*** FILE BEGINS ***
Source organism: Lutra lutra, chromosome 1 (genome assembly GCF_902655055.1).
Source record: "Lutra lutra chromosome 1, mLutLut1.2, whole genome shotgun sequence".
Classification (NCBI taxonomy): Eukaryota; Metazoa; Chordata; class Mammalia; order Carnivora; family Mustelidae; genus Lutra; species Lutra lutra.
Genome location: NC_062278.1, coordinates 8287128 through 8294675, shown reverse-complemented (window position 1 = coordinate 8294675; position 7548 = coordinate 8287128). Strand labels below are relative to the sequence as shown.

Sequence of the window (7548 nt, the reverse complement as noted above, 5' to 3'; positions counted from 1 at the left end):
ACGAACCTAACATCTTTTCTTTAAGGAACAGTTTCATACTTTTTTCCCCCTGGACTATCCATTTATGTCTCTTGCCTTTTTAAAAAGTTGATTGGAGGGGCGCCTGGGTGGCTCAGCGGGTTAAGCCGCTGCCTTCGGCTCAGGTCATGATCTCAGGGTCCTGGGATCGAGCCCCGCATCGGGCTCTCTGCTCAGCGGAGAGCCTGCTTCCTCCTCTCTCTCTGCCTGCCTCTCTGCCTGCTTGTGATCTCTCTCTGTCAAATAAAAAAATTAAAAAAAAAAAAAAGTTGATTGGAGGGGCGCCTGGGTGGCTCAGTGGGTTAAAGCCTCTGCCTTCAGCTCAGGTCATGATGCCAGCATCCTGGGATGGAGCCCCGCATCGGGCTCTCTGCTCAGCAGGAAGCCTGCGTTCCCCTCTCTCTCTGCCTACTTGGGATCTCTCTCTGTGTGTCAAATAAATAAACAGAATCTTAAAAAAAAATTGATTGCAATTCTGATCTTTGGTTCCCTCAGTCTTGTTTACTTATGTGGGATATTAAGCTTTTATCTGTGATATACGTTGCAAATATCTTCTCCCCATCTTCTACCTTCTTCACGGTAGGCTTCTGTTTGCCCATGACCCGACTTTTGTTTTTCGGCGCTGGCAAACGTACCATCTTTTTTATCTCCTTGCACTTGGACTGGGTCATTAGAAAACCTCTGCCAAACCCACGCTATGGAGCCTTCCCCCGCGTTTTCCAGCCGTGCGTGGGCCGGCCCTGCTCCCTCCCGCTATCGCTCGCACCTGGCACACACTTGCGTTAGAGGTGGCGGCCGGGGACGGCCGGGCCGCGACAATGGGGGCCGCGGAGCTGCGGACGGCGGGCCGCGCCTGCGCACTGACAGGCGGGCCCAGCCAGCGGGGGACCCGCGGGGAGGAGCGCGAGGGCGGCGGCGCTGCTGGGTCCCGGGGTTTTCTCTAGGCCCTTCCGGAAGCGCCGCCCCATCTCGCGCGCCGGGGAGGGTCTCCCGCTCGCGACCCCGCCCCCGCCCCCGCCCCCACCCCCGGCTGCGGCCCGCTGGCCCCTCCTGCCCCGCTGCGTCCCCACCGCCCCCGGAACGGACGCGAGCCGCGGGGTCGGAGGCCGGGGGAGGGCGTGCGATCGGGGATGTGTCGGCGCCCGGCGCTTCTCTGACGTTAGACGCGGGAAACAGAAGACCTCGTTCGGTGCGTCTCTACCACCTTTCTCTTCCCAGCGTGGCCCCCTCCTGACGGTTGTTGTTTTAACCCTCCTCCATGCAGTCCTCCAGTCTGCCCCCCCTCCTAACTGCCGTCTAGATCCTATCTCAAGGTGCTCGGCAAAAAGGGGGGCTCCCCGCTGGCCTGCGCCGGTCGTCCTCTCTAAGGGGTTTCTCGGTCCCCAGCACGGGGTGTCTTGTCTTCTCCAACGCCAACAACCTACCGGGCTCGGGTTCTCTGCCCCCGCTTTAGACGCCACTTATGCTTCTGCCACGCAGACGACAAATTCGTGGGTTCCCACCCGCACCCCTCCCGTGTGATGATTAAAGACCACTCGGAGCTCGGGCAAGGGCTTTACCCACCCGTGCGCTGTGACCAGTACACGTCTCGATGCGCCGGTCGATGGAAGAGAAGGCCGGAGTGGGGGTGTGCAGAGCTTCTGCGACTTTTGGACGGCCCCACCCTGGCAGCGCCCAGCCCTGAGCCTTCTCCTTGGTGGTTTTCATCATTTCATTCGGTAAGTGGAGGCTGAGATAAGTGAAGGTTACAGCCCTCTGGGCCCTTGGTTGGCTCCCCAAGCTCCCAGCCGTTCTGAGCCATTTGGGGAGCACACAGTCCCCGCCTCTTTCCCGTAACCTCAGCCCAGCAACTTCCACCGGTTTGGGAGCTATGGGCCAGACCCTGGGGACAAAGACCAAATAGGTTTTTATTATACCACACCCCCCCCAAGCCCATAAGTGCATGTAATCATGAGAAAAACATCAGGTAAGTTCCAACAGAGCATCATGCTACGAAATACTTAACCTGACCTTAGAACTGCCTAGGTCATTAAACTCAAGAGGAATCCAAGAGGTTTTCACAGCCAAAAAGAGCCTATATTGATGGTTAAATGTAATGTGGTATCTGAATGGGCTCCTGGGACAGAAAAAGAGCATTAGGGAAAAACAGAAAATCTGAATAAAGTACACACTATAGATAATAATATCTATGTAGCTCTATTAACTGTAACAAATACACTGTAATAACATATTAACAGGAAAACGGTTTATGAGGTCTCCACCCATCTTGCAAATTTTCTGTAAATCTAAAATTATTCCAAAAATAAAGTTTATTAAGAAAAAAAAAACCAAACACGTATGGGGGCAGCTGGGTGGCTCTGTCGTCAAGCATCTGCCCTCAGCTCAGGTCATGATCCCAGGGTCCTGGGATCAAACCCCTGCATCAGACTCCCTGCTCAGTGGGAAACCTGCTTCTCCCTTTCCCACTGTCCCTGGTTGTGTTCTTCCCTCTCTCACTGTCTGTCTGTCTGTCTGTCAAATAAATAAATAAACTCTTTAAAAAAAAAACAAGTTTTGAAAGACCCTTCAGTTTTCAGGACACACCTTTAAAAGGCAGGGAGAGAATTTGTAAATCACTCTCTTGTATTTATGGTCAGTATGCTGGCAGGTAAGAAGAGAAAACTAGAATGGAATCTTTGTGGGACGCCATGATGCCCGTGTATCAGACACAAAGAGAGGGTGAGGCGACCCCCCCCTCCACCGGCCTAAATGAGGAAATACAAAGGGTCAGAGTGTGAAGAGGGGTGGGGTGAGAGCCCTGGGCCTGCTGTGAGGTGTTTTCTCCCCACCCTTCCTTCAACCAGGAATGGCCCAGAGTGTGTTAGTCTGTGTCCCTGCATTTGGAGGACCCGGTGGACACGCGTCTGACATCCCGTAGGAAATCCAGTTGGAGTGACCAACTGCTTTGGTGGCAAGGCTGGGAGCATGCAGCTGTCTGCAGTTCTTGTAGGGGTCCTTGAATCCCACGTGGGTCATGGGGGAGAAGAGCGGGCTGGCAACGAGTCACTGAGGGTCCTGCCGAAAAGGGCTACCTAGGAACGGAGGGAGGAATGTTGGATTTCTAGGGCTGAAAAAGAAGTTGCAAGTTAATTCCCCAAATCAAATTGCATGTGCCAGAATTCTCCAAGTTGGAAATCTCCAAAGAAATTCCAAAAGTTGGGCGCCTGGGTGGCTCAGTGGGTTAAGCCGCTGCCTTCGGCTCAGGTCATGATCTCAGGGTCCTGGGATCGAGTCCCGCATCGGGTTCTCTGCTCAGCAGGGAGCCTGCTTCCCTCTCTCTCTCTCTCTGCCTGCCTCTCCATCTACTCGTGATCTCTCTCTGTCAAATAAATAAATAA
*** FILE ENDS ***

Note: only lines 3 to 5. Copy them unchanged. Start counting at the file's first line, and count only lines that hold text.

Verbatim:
Classification (NCBI taxonomy): Eukaryota; Metazoa; Chordata; class Mammalia; order Carnivora; family Mustelidae; genus Lutra; species Lutra lutra.
Genome location: NC_062278.1, coordinates 8287128 through 8294675, shown reverse-complemented (window position 1 = coordinate 8294675; position 7548 = coordinate 8287128). Strand labels below are relative to the sequence as shown.

Sequence of the window (7548 nt, the reverse complement as noted above, 5' to 3'; positions counted from 1 at the left end):